J.E. Pyle Livery and Boarding, with drive-in service, was at 401 N. Main St. (circa 1912).

Ancestors, Legends & Time

The mess left behind by horses

Jeanne Newby

Think back  to the days before automobiles, when dirt covered Webb City’s roads and streets. The fire wagon was pulled by horses. The streetcars (trolleys) were pulled by mules and most families got around in a buggy pulled by horses. Even the hearse was pulled by beautifully matched horses. Some men traveled the area on horseback, and travel took a bit longer to get from one point to another. 

Men would ride their horses into town, stop at the saloon and tie their horses to the hitching post outside of the business they were visiting. Sometimes the men would stay too long at one saloon and their horses would stand outside all day long.

The city was dismayed at the pile of horse droppings that would accumulate as the horse stood there. City workers were kept busy with shovel and bucket as they cleaned up the droppings. Rainy days with mud and horse droppings made for an unpleasant smell and difficult walking.

Many homes were not set up for the care of a horse and buggy. They relied on local businesses to care for their equipment and animals. The livery stables in town did the best they could to keep their customers happy. They housed the horses and kept them in great condition, including doctoring their hooves. The owner of the Burris Livery Company, at 109 and 111 E. Broadway, was known to give the public his utmost attention. He also rented out any type of transport a person might need, from buggies to wagons.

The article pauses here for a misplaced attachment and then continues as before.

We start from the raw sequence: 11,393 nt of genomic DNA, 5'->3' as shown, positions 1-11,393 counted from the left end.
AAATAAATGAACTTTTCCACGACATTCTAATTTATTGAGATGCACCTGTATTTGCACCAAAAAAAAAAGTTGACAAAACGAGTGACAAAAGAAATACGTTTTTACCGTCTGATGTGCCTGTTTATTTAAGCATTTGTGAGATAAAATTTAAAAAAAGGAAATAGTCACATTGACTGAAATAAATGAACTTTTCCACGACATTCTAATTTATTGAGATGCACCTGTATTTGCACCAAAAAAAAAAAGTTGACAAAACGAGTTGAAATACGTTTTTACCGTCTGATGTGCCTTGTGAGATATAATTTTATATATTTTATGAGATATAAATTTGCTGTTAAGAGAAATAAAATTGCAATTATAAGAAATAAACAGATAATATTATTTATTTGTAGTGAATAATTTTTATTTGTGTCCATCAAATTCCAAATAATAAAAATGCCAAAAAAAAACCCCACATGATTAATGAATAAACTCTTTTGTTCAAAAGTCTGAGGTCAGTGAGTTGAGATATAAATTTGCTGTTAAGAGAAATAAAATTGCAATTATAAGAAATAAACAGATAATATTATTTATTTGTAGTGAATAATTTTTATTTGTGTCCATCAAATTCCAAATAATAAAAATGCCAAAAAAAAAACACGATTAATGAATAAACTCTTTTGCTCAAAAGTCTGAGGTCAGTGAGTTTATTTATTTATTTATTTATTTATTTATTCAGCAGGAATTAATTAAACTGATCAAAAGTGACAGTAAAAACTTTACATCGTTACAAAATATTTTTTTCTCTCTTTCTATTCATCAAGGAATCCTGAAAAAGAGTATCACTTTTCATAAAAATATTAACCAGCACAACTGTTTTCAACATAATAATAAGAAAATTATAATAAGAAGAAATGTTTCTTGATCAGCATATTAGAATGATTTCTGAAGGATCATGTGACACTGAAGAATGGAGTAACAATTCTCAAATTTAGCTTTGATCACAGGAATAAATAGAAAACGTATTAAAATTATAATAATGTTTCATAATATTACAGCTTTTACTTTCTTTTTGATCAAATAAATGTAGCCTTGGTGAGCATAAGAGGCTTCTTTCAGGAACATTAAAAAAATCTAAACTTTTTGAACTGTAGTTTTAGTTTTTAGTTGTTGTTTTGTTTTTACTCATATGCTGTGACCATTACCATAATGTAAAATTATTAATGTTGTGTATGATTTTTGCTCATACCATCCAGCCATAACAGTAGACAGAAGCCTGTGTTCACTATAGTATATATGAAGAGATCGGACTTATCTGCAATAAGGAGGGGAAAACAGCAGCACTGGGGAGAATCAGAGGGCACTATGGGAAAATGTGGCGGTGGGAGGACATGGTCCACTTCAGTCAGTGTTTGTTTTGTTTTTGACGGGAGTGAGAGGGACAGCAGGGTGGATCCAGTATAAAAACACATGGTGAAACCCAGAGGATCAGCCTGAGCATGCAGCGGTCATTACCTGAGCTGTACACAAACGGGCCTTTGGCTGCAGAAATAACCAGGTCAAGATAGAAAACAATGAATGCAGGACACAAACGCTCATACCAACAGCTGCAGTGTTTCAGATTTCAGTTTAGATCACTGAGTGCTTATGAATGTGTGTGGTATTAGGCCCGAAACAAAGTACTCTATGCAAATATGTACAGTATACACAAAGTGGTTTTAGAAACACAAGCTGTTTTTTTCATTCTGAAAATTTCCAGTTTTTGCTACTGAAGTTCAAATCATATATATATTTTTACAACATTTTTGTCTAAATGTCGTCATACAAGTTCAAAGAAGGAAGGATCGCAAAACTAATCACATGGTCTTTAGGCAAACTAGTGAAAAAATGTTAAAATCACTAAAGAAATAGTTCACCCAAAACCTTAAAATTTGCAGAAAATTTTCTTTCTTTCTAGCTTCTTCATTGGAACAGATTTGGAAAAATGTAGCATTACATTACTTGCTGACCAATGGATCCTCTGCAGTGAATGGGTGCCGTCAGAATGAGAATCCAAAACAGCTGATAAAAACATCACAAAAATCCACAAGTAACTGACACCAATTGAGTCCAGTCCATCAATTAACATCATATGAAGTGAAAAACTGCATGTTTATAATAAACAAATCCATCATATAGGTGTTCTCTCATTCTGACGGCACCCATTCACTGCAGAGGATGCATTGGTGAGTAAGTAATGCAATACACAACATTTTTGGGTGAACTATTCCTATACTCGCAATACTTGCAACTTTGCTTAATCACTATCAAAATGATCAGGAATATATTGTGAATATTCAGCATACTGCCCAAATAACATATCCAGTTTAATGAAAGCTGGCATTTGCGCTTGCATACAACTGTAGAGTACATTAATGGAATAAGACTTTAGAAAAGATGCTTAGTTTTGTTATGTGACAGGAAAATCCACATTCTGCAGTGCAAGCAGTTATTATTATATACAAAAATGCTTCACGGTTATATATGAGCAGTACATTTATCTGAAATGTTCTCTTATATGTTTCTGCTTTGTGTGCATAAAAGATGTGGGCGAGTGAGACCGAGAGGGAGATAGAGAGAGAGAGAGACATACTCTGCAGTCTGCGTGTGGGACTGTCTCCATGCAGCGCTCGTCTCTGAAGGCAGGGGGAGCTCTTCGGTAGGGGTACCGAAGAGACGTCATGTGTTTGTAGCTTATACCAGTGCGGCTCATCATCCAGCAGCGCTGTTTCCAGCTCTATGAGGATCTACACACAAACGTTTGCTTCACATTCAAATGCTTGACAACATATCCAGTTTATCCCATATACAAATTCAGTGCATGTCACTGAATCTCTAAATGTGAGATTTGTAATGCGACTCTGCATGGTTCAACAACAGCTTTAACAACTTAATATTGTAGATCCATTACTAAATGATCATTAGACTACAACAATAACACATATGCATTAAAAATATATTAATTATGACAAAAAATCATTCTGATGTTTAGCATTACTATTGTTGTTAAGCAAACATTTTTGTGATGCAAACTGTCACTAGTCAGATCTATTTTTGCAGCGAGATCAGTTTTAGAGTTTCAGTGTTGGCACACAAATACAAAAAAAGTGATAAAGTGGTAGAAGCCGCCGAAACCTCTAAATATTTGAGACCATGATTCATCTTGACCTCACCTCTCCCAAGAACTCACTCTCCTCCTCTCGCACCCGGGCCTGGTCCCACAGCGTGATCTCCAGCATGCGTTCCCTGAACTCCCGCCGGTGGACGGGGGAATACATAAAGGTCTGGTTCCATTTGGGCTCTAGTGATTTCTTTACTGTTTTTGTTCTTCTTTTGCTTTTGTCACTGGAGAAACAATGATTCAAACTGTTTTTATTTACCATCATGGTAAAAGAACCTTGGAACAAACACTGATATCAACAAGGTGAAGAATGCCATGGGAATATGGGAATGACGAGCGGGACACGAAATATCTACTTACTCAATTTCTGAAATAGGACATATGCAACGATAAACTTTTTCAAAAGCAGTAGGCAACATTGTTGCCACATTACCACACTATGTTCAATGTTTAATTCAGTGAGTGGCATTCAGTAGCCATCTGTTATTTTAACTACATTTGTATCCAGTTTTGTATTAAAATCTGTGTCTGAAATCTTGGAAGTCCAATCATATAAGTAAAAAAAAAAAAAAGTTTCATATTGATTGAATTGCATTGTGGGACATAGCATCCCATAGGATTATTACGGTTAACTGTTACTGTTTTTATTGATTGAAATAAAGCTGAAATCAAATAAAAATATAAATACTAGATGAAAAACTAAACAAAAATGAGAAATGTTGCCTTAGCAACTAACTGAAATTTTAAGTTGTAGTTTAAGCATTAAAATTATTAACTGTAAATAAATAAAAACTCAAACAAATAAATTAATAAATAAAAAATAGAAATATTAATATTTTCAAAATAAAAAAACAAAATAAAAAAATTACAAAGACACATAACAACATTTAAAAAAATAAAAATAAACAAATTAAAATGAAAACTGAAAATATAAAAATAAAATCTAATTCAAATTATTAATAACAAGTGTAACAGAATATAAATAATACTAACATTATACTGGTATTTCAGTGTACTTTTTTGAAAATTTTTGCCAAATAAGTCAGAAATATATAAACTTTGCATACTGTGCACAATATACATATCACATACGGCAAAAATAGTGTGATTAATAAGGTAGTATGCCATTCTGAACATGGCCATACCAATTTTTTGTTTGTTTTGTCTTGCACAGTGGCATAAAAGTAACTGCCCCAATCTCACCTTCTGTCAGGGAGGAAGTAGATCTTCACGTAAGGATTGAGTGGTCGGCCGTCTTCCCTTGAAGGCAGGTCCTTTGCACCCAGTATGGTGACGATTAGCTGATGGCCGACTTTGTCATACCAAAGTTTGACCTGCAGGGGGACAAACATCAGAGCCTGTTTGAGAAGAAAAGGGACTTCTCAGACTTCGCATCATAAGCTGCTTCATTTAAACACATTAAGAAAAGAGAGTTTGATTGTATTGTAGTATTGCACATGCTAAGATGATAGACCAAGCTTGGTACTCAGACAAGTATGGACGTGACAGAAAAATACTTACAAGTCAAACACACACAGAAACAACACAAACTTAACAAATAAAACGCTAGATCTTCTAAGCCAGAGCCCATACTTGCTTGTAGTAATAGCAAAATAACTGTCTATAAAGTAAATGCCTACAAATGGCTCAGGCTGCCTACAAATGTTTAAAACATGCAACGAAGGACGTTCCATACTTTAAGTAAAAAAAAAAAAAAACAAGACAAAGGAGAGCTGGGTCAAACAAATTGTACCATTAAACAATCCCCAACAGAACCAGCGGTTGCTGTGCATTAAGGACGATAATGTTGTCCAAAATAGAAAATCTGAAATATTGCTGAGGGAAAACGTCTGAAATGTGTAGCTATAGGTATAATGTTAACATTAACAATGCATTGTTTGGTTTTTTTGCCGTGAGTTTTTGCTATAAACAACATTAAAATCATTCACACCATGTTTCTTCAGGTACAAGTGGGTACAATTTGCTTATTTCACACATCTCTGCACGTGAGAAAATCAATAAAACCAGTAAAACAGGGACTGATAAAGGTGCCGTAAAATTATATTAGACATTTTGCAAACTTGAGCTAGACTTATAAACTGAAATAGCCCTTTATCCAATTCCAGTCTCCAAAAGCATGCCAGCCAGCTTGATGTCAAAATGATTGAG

Another well known livery, located at Tom and Daugherty streets, was the J.V. Wyatt Livery, Feed and Sale Stable. Mr. Wyatt had a reputation of being friendly and helpful, which accounted for his long business history.

Jeanne’s new book, “The Zinc City, Webb City, Missouri” is now available at Webb City Chamber office and other local retailers, such as Maggie Jane’s Gifts, at 8 S. Main St.

Jeanne Newby

A lot of us appreciate the Bradbury Bishop Fountain, but Jeanne actually worked behind the counter making sodas while she was in high school. She knows everything about Webb City and is a member of the Webb City R-7 School Board.

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